By Sahid Fawaz
A judge has made public the details of a settlement that President Donald Trump agreed to for alleged labor infractions in 1980.
"In 1980, under pressure to begin construction on what would become his signature project, Donald J. Trump employed a crew of 200 undocumented Polish workers who worked in 12-hour shifts, without gloves, hard hats or masks, to demolish the Bonwit Teller building on Fifth Avenue, where the 58-story, golden-hued Trump Tower now stands.
The workers were paid as little as $4 an hour for their dangerous labor, less than half the union wage, if they got paid at all.
Their treatment led to years of litigation over Mr. Trump’s labor practices, and in 1998, despite frequent claims that he never settles lawsuits, Mr. Trump quietly reached an agreement to end a class-action suit over the Bonwit Teller demolition in which he was a defendant.
For almost 20 years, the terms of that settlement have remained a secret. But last week, the settlement documents were unsealed by Loretta A. Preska, a United States District Court judge for the Southern District, in response to a 2016 motion filed by Time Inc. and the Reporters Committee for Freedom of the Press. Judge Preska found that the public’s right to know of court proceedings in a class-action case was strengthened by the involvement of the 'now-president of the United States.'
In a 21-page finding, Judge Preska wrote that 'the Trump Parties have failed to identify any interests that can overcome the common law and First Amendment presumptions of access to the four documents at issue.'
On the campaign trail and as president, Mr. Trump has made curbing immigration one of his top priorities, seeking to close the borders to people from certain Muslim-majority countries and to deport immigrants who are here illegally. The settlement serves as a reminder that as an employer he relied on illegal immigrants to get a dangerous and dirty job done.
Katie Townsend, litigation director of the Reporters Committee, called the decision a major victory that goes beyond this one case. 'It makes clear that both the First Amendment and common law rights of public access apply to settlement-related documents in class actions,' she said.
Lawyers for Mr. Trump were not immediately available for comment.
The documents show that Mr. Trump paid a total of $1.375 million to settle the case, known as Hardy v. Kaszycki, with $500,000 of it going to a union benefits fund and the rest to pay lawyers’ fees and expenses. According to the documents, one of the union lawyers involved asked the judge to ensure “prompt payment” from Mr. Trump, suggesting “within two weeks after the settlement date.”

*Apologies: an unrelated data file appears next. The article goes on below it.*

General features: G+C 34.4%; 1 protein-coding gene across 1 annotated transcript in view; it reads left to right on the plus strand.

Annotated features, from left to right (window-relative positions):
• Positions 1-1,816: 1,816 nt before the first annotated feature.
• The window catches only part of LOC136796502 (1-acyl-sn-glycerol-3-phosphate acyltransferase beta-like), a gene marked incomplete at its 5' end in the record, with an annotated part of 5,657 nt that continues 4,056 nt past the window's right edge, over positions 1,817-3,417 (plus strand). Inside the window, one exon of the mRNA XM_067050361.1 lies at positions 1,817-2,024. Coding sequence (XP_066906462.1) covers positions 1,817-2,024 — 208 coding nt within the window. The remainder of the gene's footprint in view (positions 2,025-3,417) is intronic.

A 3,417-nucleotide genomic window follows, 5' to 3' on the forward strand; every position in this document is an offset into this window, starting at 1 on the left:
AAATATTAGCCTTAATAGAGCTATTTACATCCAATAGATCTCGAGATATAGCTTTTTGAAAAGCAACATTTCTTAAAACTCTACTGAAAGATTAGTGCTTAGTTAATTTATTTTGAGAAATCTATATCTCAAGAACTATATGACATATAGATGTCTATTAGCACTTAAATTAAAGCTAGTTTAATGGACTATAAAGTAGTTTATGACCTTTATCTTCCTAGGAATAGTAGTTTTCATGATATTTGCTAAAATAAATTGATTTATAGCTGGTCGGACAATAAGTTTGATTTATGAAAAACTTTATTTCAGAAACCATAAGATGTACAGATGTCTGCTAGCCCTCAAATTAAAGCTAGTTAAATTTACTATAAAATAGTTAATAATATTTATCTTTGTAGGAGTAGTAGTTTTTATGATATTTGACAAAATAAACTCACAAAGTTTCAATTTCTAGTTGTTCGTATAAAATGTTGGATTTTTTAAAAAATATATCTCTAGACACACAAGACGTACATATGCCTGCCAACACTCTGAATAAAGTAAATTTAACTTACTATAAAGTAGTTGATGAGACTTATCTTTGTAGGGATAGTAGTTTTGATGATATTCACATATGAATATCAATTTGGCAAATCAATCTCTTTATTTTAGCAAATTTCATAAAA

Mr. Trump jumped in to object. 'Thirty days is normal,' he said.
At the time of the settlement, the court papers note, 'this case has been litigated for 15 years and has already required three rounds of discovery, extensive motion practice, a 16-day trial and two appeals.'
Trump Tower was Mr. Trump’s second solo project after leaving his father’s real estate company, which developed working- and middle-class housing in Queens and Brooklyn. But before he could build a glassy condominium tower on what he considered to be a 'Tiffany' of locations, Fifth Avenue and 56th Street, Mr. Trump had to demolish a venerable department store, the 12-story Bonwit Teller building.
For the demolition work, Mr. Trump hired an inexperienced contractor, William Kaszycki of Kaszycki & Sons, for $775,000. Mr. Kaszycki specialized in window and job-site cleaning. His company was renovating an adjoining building for Bonwit Teller, where he employed undocumented Polish workers.
Mr. Trump would later testify that he never walked into the adjoining building or noticed the Polish workers. But a foreman on the job, Zbignew Goryn, testified that Mr. Trump visited the site, marveling to him about the Polish crew.
'He liked the way the men were working on 57th Street,” Mr. Goryn said. 'He said, "Those Polish guys are good, hard workers."'
The demolition began in January 1980. It was hard, dirty work, breaking up concrete floors, ripping out electrical wiring and cutting pipes while laboring in a cloud of dust and asbestos.
A smaller group of union demolition workers, who were paid much higher wages and, unlike the Poles, overtime, often made fun of their Polish co-workers, according to the testimony of Adam Mrowiec, one of the Polish laborers. 'They told me and my friends that we are stupid Poles and we are working for such low money,' he said.
In 1998, Wojciech Kozak described to The New York Times the backbreaking labor on the job.
'We worked in horrid, terrible conditions,' Mr. Kozak said. 'We were frightened illegal immigrants and did not know enough about our rights.'"
For the rest of the piece, check out the full story at The New York Times here.